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SHERIDAN — Democrats in Wyoming need to get out there and work, then work, and work again in order to win seats in local and state offices, U.S. Sen. Jon Tester, D-Mont., told a packed house at a Wyoming State Democratic Party fundraiser Tuesday night.
Nearly 70 local and state members of the Democratic Party filled the Timberline Room at Black Tooth Brewing Company for an evening of beer, wine, hors d’oeuvres and mingling. Tester spoke with supporters one-on-one throughout the event and gave a keynote address focused largely on how he won a seat in U.S. Congress as a Democrat in a Republican state.
“The bottom line is we worked,” Tester said in his speech.
Tester and his campaign team tried to knock on every door at least five times to have a conversation with people about what he would do in congress, he said. A working farmer to this day in Big Sandy, Mont., Tester pointed to his work ethic and his firsthand knowledge of issues that are important to Montanans as a way to convince even Republicans that he would represent their needs in Washington.
“If you take a look at the West, in particular, it was built by people who worked hard, people who went the extra mile, and in politics it’s no different,” Tester said in an interview with The Sheridan Press. “Whether you’re from Montana or Wyoming, there’s a real appreciation out there for people who strap it on and get out there and work, and sweat a little bit, and grind it out, and feel a little pain, but get out there and work.”
In politics, Tester said, that work means meeting people and telling them what you stand for and how you will represent them, whether in a school board, a town council, the state legislature or Washington, D.C.
Three of the 12 democrats in Wyoming’s state Legislature — Rep. Lee Filer, D-Laramie, Rep. Ken Esquibel, D-Laramie, and House Floor Leader Mary Throne, D-Laramie — were on hand at the event. There are 90 total seats in Wyoming Congress, 60 in the House of Representatives and 30 in the Senate. Sheridan County does not have any Democratic representatives in local or state government.
“I hope he’s right that there’s a reason to hope,” Throne said following Tester’s speech.
She said the biggest challenge for democrats in the state Legislature at this time is to fight back against extreme factions of the Republican Party — the Tea Party Republicans — who, she felt, could lead Wyoming down a disastrous path.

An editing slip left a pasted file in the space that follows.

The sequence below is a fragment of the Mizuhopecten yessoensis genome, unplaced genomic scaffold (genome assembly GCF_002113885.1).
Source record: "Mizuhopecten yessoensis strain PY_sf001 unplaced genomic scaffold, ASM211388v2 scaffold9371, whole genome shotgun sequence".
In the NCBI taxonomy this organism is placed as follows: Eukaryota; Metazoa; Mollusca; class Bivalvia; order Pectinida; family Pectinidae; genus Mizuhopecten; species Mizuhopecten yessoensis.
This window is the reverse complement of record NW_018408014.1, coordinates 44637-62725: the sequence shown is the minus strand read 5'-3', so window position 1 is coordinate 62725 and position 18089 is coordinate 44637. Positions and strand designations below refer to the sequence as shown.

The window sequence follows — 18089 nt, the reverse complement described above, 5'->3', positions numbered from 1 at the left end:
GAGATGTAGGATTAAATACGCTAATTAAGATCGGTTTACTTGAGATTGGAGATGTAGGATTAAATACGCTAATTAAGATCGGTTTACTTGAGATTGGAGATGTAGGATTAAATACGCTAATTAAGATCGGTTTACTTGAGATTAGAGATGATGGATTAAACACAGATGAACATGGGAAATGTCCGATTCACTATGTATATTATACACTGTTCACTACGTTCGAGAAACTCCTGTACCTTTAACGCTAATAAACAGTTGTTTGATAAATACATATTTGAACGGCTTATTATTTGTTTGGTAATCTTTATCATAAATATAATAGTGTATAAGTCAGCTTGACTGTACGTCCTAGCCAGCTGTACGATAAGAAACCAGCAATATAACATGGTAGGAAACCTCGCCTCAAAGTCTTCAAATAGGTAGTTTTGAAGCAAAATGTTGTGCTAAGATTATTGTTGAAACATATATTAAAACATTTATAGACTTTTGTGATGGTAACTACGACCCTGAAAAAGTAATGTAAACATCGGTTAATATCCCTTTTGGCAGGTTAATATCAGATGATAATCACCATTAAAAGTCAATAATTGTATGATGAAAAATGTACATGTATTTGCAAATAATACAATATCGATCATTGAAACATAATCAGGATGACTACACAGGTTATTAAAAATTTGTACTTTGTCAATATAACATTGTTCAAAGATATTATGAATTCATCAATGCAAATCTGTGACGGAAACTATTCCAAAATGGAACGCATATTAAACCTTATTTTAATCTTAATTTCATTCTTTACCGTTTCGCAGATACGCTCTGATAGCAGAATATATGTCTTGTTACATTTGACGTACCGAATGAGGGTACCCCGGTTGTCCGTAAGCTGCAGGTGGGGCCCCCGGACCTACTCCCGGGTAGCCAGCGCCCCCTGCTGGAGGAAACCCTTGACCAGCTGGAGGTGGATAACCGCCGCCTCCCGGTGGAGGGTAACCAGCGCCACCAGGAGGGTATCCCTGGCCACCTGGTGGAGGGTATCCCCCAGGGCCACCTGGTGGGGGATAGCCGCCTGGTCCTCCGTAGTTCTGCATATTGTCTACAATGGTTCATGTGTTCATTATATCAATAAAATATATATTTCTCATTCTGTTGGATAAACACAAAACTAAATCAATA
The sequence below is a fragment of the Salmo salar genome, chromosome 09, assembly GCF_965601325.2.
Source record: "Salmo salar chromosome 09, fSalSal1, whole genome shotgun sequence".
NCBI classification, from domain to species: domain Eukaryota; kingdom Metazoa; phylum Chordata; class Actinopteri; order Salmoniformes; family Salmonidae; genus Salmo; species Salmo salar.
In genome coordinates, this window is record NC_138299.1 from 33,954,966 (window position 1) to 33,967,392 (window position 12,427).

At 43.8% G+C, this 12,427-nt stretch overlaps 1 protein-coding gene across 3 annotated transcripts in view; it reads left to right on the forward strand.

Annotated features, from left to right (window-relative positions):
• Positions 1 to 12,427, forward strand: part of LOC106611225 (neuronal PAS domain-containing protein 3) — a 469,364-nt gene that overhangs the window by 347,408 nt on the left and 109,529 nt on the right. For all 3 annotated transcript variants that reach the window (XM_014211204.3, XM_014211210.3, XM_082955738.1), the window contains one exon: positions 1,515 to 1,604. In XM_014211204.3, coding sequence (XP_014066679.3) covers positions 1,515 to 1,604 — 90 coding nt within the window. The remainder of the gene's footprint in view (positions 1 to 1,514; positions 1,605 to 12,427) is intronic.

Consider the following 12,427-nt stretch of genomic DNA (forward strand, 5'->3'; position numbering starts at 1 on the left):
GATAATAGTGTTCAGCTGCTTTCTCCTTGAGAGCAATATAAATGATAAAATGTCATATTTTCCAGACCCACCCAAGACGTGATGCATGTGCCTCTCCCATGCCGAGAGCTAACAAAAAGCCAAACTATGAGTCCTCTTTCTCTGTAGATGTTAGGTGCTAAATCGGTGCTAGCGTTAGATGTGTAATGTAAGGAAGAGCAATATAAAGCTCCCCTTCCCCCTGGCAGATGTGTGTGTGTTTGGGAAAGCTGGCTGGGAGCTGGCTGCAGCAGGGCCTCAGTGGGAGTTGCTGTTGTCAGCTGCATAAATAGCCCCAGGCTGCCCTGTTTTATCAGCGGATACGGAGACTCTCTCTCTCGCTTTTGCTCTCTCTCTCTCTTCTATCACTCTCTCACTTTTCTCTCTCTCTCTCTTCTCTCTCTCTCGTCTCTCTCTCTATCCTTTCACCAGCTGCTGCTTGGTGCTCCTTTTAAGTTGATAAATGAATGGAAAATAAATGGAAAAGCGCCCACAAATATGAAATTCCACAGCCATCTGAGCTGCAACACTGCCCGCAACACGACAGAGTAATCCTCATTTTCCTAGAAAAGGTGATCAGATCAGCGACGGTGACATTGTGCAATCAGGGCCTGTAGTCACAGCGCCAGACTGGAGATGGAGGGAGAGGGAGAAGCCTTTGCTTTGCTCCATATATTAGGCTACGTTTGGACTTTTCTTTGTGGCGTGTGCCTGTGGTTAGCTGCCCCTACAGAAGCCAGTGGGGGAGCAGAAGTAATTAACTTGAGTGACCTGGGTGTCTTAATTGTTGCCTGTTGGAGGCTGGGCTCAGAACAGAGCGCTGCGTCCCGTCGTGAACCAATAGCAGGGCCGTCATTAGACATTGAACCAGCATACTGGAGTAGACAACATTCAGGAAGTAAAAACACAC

That division in the Republican Party is also seen as a boon for Democrats, Sheridan County Democratic Party Chairman Hollis Hackman said.
“What we’re hoping to accomplish is to let other democrats in the state know that the State Democratic Party is alive and well,” Hackman said about the purpose of Tuesday’s event.
“We’re in the process of growing, and I think we’ll continue to grow as we watch the other party move further and further to the right,” Hackman added. “It’s really looking like the Republican Party is the party of extremists, at this point, at least those in the party that are on the far right, and we’re a party of moderates. I would say that we’re moderates on most issues, and so we’re hoping that people who are disaffected with their own party, if they’re Republicans, will consider joining us or at least consider registering as an independent.”
Hackman said there are 3,000 people in Sheridan County who are registered democrat.
One of the biggest challenges the Democratic Party faces in Wyoming is finding candidates to run for office, Hackman said. He said the apathy in the state toward politics — displayed by low voter turnout in recent elections — needs to be addressed. He hopes to see people step up and get involved, which will automatically improve the process of democracy.
Tester agreed, saying that different perspectives make better politics.
“The West was built by folks working together; the whole country was built by people working together, and compromise is a part of that. If you have different perspectives to weigh, you’ll come up with a better decision,” Tester said.
Tester also advised Wyoming Democrats to avoid being stereotyped by actively letting people know exactly what they stand for and who they are.
“We’re all Americans first, and that’s the perspective we need to look at issues from,” Tester said. “Neither party is right all the time, neither party is wrong all the time. The bottom line is approaching things from an American standpoint, not as a Democrat, not as a Republican, but as an American.”